Here it is. I never agree with any of the “definitive lists” out there. So this is simply a list of those that are near and dear. And since it’s Thursday Thirteen, I’m listing just that strange number. This may be one of my last 13’s, as I’d rather do Top Tens.
Feel free to post some of your own top picks.
And wow, for once, there aren’t any fantasy books in a list of science fiction novels.
1. Area 51 series, by Robert Doherty – How much do I love this series? It has to be number one. I’m disappointed that Doherty seems to have stopped writing them. They read like you’re watching a movie, plenty of suspense and colorful descriptions.
2. The Time Machine, by H.G. Wells – I have a large book of Wells’ greatest stories. This one has to be my favorite, followed closely by The Invisible Man, War of the Worlds, and The Island of Doctor Moreau.
3. Out of the Silent Planet (and the rest of the Space Trilogy), by C.S. Lewis – I love this series almost as much as his Narnia books, which top my list of top fantasy picks.
4. Ender’s Game, by Orson Scott Card – I read his Homecoming Saga back when I was in school. But I have a former coworker to thank for hooking me on the Ender novels. Now, I just love almost everything I read of Card’s.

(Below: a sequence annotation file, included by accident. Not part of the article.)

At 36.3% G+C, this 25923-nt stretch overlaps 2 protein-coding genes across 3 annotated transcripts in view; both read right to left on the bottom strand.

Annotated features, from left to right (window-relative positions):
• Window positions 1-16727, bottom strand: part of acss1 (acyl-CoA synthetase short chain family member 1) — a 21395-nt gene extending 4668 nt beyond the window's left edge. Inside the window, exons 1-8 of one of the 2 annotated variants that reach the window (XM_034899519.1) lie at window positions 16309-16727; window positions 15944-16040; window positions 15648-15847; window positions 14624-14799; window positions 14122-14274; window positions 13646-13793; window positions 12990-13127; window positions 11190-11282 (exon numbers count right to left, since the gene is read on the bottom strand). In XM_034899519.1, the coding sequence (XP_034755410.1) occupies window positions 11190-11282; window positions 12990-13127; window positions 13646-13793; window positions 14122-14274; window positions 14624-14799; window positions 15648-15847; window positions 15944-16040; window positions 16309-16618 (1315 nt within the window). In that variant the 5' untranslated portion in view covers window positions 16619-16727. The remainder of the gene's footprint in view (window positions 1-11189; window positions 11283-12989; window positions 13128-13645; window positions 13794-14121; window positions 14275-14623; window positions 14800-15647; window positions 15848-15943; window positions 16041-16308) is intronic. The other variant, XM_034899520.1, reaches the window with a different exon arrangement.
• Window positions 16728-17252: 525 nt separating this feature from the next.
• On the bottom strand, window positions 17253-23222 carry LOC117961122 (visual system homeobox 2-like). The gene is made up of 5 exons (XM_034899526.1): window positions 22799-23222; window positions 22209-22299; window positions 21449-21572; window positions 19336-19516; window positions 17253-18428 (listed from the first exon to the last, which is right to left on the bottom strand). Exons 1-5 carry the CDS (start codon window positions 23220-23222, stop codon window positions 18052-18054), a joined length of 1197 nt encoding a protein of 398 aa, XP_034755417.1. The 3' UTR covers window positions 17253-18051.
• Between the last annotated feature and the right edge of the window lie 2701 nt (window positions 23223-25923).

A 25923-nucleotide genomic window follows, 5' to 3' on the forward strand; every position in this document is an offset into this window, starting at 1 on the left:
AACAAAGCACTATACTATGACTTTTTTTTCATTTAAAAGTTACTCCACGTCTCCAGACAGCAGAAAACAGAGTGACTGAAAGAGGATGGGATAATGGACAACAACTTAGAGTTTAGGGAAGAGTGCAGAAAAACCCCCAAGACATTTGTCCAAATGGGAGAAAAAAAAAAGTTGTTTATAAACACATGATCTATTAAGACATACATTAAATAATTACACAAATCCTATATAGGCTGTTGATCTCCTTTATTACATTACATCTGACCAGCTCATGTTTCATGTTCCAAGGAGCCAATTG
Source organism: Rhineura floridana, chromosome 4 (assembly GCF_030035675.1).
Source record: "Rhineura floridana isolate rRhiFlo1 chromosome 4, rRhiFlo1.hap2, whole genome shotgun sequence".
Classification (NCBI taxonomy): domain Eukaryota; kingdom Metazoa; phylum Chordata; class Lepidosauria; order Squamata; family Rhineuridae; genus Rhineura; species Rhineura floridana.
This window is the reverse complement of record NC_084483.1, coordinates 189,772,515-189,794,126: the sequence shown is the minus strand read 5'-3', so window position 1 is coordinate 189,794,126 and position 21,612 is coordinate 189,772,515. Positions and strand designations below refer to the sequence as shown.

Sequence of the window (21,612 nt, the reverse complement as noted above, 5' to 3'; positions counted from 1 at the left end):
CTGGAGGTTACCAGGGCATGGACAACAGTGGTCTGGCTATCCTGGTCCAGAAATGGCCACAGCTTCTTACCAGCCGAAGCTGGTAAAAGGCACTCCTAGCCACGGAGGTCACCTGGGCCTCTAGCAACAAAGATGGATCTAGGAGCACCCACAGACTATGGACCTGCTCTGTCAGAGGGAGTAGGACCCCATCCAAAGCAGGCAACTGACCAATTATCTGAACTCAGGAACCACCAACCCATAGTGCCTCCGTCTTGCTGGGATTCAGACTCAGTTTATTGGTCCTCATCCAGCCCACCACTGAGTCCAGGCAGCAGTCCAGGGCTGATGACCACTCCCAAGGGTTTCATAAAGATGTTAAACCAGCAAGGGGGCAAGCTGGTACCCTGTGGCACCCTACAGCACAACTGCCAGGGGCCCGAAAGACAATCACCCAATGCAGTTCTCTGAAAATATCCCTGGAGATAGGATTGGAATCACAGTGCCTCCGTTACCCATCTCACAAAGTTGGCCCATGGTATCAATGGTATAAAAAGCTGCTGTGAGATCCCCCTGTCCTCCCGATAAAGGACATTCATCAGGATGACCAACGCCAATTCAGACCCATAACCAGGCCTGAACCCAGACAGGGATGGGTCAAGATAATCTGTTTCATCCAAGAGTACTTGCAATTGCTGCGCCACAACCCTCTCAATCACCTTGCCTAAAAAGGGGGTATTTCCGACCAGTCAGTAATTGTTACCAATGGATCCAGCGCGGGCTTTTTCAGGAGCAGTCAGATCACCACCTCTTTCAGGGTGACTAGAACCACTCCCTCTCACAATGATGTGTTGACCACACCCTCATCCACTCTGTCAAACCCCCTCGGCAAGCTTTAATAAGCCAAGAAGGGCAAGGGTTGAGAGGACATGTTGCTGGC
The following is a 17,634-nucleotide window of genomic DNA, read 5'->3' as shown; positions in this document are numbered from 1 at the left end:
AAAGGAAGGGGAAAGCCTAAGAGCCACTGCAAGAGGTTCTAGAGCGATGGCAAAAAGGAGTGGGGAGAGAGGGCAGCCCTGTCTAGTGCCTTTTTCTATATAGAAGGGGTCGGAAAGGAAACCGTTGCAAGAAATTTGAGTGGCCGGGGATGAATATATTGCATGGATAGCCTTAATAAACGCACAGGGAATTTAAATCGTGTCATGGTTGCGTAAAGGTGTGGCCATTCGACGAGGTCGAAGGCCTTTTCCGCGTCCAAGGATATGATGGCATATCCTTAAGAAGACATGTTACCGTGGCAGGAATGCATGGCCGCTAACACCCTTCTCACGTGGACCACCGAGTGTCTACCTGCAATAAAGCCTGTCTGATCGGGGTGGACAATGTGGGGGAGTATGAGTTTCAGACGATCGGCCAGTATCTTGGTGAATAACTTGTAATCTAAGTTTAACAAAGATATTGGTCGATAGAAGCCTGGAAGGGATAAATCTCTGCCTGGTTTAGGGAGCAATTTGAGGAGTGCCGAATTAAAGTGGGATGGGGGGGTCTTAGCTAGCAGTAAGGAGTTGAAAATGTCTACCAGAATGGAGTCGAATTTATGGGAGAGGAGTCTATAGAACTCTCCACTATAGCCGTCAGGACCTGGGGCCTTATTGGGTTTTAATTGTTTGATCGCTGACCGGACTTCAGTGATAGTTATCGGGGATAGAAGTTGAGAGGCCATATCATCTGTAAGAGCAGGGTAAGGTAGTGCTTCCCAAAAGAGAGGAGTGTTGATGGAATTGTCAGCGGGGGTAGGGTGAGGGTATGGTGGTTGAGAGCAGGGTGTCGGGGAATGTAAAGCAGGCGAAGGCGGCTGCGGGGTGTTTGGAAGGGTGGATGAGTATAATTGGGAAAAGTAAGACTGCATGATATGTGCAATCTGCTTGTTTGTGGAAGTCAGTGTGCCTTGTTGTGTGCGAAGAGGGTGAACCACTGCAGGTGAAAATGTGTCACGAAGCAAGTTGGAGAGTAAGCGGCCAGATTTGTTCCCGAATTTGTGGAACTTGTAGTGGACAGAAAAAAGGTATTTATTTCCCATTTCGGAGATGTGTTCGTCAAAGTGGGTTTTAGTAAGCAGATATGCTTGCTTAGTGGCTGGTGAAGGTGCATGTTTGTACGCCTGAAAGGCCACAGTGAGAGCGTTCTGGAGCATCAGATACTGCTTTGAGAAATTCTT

6. Dune, by Frank Herbert – I think I saw a movie version first. And then I read the book. I loved it, and started reading and buying up the sequels. But none of the sequels quite compare to the first wonderful novel.
7. Star Trek: The Next Generation – A Rock and a Hard Place, by Peter David – This one is for more sentimental reasons, as it’s the first Star Trek book I read. I could easily put Star Trek books in all top 13 spots. But I’ll refrain, and just use this one as the token Star Trek book.
8. Strange Case of Dr Jekyll and Mr. Hyde, by Robert Louis Stevenson – This is another one of those where I knew of the story, but wanted to read the original. I’m glad I did. While the personality of Hyde has been duplicated, none of the movies that have used the Hyde character have correctly shown his physical likeness. Hollywood likes to over-dramatize, and I guess actual smaller version of the feral man didn’t seem as scary. This could fall into fantasy, but that it’s a scientific potion rather than magical, makes me categorize it as science fiction.
9. Fantastic Voyage: Microcosm , by Kevin J. Anderson – I love everything I’ve read of his. But this one is a wonderful, fast-paced story a lot like the classic 80’s movie InnerSpace.
10. Atlantis, by Greg Donegan – When I started reading this series, I thought to myself that the style of writing seemed awfully familiar. In fact, it read a lot like the Area 51 series. I looked it up, and found that two of my favorite authors were one and the same: Bob Mayer!
11. A Wrinkle in Time, by Madeleine L’Engle – I read this series as a child, and still remember them fondly.
12. The Hitchhiker’s Guide to the Galaxy, by Douglas Adams – I was a late-comer to this series as well. But IÃ¢â‚¬â„¢m thankful to my cousin who gave me his set (which I have yet to return, years later!) to read.
13. Star Wars: Heir to the Empire by Timothy Zahn – He’s an amazing writer. None of the later SW books that have come out have quite held my attention as the Thrawn Trilogy. So, I eventually stopped reading the Star Wars books.